In the Earth's equatorial regions today, the seasonal cycle of the monthly mean surface air temperature is less than 10 °C (50 °F). However, deep sand wedges discovered near the paleo equator in the Marinoan glaciogenic deposits at 635 million years ago, which points to a large seasonal cycle, probably more than 30 °C (86 °F). Theoretical calculations for these seasonal cycles show that the deep sand wedges form readily in a snowball Earth and hardly in a waterbelt Earth.
Researchers from China conducted numerical simulations and found that the equatorial seasonal cycle could reach the same temperatures at different continental locations if the waters are entirely frozen over, as would have been the case for a snowfall Earth or could reach 20 °C (68 °F) if oceans are not completely frozen, as would have been the case for a water belt Earth.
Deep sand wedges have been recognized in the Marinoan glacial strata on different continents-- a number of which likely formed at very low paleo altitudes. These form when the cold brittle ground is rapidly cooled. The open cracks are filled with windblown sands under dry conditions. Thus, both cold yearly mean temperature and large seasonal cycles are necessary for deep sand wedges to form.
On the present-day Earth, deep sand wedges only form in high latitudes. Based o the geographical distribution of present-day sand wedges, the amplitude of the seasonal cycle needed to form such has been estimated to be up to 30 °C (86 °F). Sand wedges near the paleo equator mean that the equatorial region during the Marinoan was dry and cold and had a large seasonal cycle.
"Our model shows that an equatorial ASC of much greater than 20 °C (68 °F) can be achieved for a snowball Earth when the orbital parameters of the Earth are varied even just within the range of those of the Pleistocene," the researchers said.
"The ASC of surface air temperature is largely constrained by the seasonal cycle of local solar insolation and the heat capacity of the surface."
It is found that the snowball Earth climate takes at least a few hundred years to reach equilibrium; the pattern of snow depth takes a long period to stabilize due to the weak hydrological cycle.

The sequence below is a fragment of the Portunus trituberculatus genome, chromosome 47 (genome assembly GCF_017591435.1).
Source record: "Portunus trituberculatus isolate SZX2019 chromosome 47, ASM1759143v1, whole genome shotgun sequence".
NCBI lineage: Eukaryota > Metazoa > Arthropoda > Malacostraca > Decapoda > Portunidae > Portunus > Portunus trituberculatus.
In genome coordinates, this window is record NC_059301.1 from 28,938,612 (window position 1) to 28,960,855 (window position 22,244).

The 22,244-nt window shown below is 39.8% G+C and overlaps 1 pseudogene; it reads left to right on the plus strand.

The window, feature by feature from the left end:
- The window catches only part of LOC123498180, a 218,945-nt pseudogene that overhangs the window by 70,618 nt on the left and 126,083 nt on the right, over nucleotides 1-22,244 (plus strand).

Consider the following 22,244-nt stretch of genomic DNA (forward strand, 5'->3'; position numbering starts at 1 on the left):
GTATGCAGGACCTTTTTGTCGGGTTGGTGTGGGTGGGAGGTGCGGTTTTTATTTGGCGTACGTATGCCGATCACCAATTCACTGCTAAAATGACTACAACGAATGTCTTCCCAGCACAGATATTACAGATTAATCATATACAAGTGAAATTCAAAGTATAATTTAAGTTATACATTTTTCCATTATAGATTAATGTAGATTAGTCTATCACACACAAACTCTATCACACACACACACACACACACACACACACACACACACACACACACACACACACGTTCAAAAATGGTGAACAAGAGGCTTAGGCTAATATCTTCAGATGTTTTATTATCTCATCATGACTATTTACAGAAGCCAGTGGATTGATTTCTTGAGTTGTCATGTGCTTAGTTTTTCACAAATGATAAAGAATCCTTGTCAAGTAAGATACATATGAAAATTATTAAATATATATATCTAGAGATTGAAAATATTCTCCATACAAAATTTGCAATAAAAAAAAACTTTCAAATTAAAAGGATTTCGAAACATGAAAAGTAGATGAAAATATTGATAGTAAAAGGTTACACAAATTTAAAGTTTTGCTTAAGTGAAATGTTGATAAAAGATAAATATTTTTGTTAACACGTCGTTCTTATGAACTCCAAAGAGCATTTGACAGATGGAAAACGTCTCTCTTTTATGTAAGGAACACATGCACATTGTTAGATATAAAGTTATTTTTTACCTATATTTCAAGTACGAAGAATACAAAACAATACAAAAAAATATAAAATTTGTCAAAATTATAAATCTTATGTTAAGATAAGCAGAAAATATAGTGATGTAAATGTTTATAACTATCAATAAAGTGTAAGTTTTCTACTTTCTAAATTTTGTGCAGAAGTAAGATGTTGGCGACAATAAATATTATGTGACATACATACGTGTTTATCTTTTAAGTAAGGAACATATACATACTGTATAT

Snowball Earth. Image credit: NASA
"For sand wedges to form, there needs to be exposed land surfaces-- not covered by ice sheets or thick snow. Some land surface may not be covered by ice during a snowball Earth," the researchers explained.
"For example, entire tropical continents may not be ice-covered in the very early stage of a snowball Earth, or in the late sage, depending on the greenhouse gas concentrations and orbital configurations; the coastal regions may be ice-free even if entire continents are covered by ice sheets like the Dry Valleys of the present-day Antarctica, where ice flow is restricted by nearby topography and by katabatic winds."
In a water belt Earth, which is warmer than snowball Earth, the tropical continents should be more easily exposed.
For the snowball Earth, a large portion of the exposed land surfaces remains exposed to the air after integration of at least 600 years. The land surface is considered exposed if the yearly mean snow thickness is more than 5 cm (2 inches), which should be thin enough so as not to cover the ground from seasonal surface temperature variations.
"At other locations, however, the snow depth may oscillate markedly during the first few hundred years of simulation but equilibrates to small values. This again indicates the importance of continuing the model runs for a sufficiently long duration."
"Our results show that a large amplitude of seasonal cycle is fully possible at equatorial latitudes in a snowball Earth, even if Earth had a normal obliquity. Therefore, the existence of equatorial sand wedges poses no danger to the snowball Earth scenario."
The researchers added that the existence of equatorial sand wedges does not pose danger to the snowball Earth scenario. The formation of equatorial sand wedges is less likely in a water belt Earth, based on the authors' theoretical calculations, but the possibility may not be entirely eliminated before a complete explanation for the relict sand wedges in France is available.
The lower paleo latitudes of sand wedges, the less likely that Marinoan glaciation was a water belt Earth. "Therefore, further examination of the paleolatitudes of the reported Marinoan frost-shattered carbonates or sand wedges is warranted."
"Large equatorial seasonal cycle during Marinoan snowball Earth" - Liu, Y. et al. - Science Advances - DOI: 10.1126/sciadv.aay2471
In the equatorial regions on Earth today, the seasonal cycle of the monthly mean surface air temperature is <10°C. However, deep (>1 m) sand wedges were found near the paleoequator in the Marinoan glaciogenic deposits at ~635 million years ago, indicating a large seasonal cycle (probably >30°C). Through numerical simulations, we show that the equatorial seasonal cycle could reach >30°C at various continental locations if the oceans are completely frozen over, as would have been the case for a snowball Earth, or could reach ~20°C if the oceans are not completely frozen over, as would have been the case for a waterbelt Earth. These values are obtained at the maximum eccentricity of the Earth orbit, i.e., 0.0679, and will be approximately 10°C smaller if the present-day eccentricity is used. For these seasonal cycles, theoretical calculations show that the deep sand wedges form readily in a snowball Earth while hardly form in a waterbelt Earth.
Featured image credit: NASA